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Bring your own bottle

A local deli has just started doing this so I’m wondering what people’s thoughts are ?
I’m assuming the deli won’t be providing inert gas as they seal the bottles !
What if the bottles are returned for filling and they’re not clean, wine could easily be tainted … it’s probably going to be Pinot Grigio anyway :sweat_smile:!

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We used to get this all the time when we lived near a local shop with the same idea. Cheap wine but perfectly drinkable. Bottle is a water ‘jug’ now! The wine (used mainly for cooking - as in to drink while cooking) has been replaced by the 5l Jaume.

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didn’t Waitrose trial something similar earlier this year

got to love a bit of ‘vrac’

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In Crete back in the 80s this was the way to go…have you got rose wine…no we have ‘open wine’…yes, and it had been open for quite a while!

Do you get money back on the bottle? Watch for all the local enterprising feral urchins homing in on that one…

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In Brittany in the 90’s my father in law - proud to be a peasant (his words) - took me to his local wine merchant to fill up several 1.5 litre flip-top bottles with generic Côtes du Rhône. From a huge plastic tank, via a petrol station type hose.

I have to say, the CdR was great drinking - all strawberries and spice, 11 deg - to go WITH a meal, not to stand above it in a superior fashion. The father in law confided that ‘you cant go wrong with CdR’ - wise words.

It struck me at the time as totally sensible, especially in the French countryside. But not here, because we don’t do that kind of thing - and nobody is proud to be a peasant.

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Much more sensible ! Your own bladder … as such :wink:

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Well, can you actually ‘bring your own bottle’? Seems you have to buy their bottles, which you can then bring back to buy refills.

I don’t find it odd at all. They are not selling wine to lay down, but for you to have at the weekend. I think Le Grappin do the same when they are at the Oval or Herne Hill (might be mistaken though). Our farmers market also has an Italian outfit selling 3-4 wines the same way. I tried their Riesling and it was decent if unspectacular. As to the cleanliness of the bottle… it is your bottle, your effort.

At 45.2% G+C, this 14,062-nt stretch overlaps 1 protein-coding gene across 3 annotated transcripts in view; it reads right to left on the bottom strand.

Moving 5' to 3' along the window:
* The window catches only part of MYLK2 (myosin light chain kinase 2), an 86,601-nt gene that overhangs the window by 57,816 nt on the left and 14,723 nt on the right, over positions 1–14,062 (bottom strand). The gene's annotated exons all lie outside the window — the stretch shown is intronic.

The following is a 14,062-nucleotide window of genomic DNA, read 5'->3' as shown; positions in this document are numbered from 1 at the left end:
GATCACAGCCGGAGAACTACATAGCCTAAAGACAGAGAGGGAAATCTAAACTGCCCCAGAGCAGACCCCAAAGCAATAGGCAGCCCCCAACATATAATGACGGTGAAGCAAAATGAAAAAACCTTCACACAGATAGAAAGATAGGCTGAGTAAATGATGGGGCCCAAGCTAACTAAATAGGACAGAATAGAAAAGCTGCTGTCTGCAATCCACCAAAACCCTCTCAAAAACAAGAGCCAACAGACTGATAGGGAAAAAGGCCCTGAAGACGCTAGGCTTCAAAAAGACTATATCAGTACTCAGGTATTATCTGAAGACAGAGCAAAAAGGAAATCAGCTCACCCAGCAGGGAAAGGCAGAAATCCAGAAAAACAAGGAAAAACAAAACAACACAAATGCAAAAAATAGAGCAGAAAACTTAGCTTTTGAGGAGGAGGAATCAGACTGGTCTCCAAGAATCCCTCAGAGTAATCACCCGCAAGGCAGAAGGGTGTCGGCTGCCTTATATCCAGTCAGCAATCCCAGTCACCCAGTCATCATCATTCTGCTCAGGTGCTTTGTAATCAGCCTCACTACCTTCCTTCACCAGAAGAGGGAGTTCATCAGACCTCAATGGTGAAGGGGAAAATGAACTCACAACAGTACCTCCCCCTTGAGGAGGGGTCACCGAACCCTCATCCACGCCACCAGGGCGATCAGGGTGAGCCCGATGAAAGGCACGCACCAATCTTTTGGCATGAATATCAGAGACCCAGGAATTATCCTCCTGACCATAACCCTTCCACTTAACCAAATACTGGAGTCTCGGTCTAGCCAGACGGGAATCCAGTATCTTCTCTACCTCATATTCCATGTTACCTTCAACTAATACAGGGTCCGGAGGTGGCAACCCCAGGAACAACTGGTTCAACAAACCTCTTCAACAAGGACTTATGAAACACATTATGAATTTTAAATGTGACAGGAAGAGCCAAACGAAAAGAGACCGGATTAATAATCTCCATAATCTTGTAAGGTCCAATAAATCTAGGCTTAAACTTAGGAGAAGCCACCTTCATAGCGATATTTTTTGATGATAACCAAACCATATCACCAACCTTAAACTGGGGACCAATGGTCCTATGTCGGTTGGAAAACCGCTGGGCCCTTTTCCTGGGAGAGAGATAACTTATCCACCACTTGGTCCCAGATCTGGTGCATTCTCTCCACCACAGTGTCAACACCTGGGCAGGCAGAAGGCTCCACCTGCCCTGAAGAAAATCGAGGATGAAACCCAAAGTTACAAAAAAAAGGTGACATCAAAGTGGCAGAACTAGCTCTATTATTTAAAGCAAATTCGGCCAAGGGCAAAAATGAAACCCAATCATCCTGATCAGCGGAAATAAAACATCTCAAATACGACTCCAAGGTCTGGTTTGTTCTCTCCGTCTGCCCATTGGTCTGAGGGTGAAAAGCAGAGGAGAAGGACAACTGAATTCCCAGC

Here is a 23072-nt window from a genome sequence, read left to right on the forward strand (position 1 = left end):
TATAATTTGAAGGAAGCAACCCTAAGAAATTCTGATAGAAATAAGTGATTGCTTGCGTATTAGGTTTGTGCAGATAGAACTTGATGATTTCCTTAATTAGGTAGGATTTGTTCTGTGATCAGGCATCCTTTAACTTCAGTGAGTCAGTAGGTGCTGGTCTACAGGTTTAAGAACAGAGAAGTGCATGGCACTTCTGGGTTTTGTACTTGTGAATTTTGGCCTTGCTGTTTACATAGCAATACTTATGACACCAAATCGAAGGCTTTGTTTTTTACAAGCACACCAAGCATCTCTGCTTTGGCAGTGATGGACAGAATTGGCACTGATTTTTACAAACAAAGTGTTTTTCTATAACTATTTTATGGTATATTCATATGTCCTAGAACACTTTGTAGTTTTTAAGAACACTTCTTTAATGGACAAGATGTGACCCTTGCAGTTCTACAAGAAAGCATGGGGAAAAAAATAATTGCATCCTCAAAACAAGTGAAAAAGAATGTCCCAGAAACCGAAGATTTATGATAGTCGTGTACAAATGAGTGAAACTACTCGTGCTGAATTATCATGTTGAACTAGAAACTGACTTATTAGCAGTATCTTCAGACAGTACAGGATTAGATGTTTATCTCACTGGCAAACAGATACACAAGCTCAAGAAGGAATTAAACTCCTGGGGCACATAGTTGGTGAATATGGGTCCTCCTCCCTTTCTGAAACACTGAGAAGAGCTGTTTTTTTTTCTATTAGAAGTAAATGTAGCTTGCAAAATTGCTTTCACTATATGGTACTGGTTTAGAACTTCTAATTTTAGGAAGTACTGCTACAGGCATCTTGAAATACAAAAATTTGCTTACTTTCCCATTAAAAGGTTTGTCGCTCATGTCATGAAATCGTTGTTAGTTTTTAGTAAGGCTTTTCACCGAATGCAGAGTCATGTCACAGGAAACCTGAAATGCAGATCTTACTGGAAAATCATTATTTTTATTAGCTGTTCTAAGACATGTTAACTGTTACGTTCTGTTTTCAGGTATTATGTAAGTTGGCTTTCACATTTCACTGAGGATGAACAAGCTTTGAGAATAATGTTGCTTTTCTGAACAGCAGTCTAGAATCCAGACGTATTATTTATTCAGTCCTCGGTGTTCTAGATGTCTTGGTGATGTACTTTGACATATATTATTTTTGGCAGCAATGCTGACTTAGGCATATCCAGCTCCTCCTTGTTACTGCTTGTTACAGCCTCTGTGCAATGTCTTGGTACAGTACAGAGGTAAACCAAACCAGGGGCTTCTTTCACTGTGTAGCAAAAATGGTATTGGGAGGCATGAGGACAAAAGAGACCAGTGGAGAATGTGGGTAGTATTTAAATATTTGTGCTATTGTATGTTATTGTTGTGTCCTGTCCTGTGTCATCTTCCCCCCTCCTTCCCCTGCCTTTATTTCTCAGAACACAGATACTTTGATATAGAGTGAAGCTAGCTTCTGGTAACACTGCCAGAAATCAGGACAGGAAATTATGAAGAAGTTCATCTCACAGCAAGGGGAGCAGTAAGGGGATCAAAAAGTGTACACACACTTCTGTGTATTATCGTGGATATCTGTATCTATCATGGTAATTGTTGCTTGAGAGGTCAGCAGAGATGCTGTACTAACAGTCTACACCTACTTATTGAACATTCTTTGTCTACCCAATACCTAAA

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But I though thats what happens if you drink too much wine, you lay down.

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When I was about 10-12 years old, so late '60s, an aunt lived with a painter in rural Provence (all very Bohemian don’t you know!) and my two brothers and I visited one summer. They had this huge demijohn thing which was securely wrapped in wicker basket with a couple of big handles (took two adults to lift when full) with a tap at the bottom. This was taken up to the local vineyard in the back of their 2CV about once a week to be filled. The tap water at their house was not safe to drink but, of course, the wine was! It was an interesting set up all round. No fridge, of course, but an interesting porous jar filled with salted water with a slab of butter impaled on the lid and suspended inside both to keep it cool and mildly salt it.

We were there when a big (to my childish eyes) storm came through and in the morning we had to clear out all the snakes, lizards, scorpions and other nasties that had taken shelter in the house. A regular occurrence apparently.

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I was a (very unsuccessful) time-share shark for a month in the 1980s in Estepona. There was a stand-up bar in town that sold sherry by the glass or decanted into your own bottle. We (a rag-tag group of young British women who could just about order a plate of chips in Spanish) were a bit intimidated by drinking at the bar so we bought a bottle between us and drank it sitting on a wall in the evening sun of the Mediterranean.

It still ranks as one of my best drinks ever.

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Local supermarket is having a bit of a face-lift. It’s not finished yet, but it looks like we might be getting some of the same

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It’s definitely a thing. Mrs B went to visit a friend last night, decided to have a go on this new contraption and came home with a small glass or two. When I asked which wine she’d chosen, she just said “the one on the left”. When pressed further (she won’t normally choose red wine), she admitted that she thought it was going to be a rosé! However, she enjoyed it. £3 deposit for the bottle, £10 to fill it up.

With the help of a bit of zoom, it appear the one on the left is an Italian Sangiovese / Merlot blend. I wouldn’t have been able to determine this from tasting (which could well be my deficiencies). It’s the kind of wine that no one could be offended by, yet no one could be excited by. Perfectly gluggable, soft, ripe and juicy. No problems, but nothing to make you consider what’s in your glass.

I don’t think it represents great value at £10 a bottle, certainly compared to TWS wine. However, it’s an admirable attempt to help us to reduce our environmental impact locally and I hope it’s a success.

The bottle might be pretty decent for sloe gin too.

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For your sake, don’t enlighten her that Rose only has one ‘s’ and red (rosso) has two :slight_smile:

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I asked why the colour of the fonts of the different options hadn’t given it away but didn’t get a very polite response.

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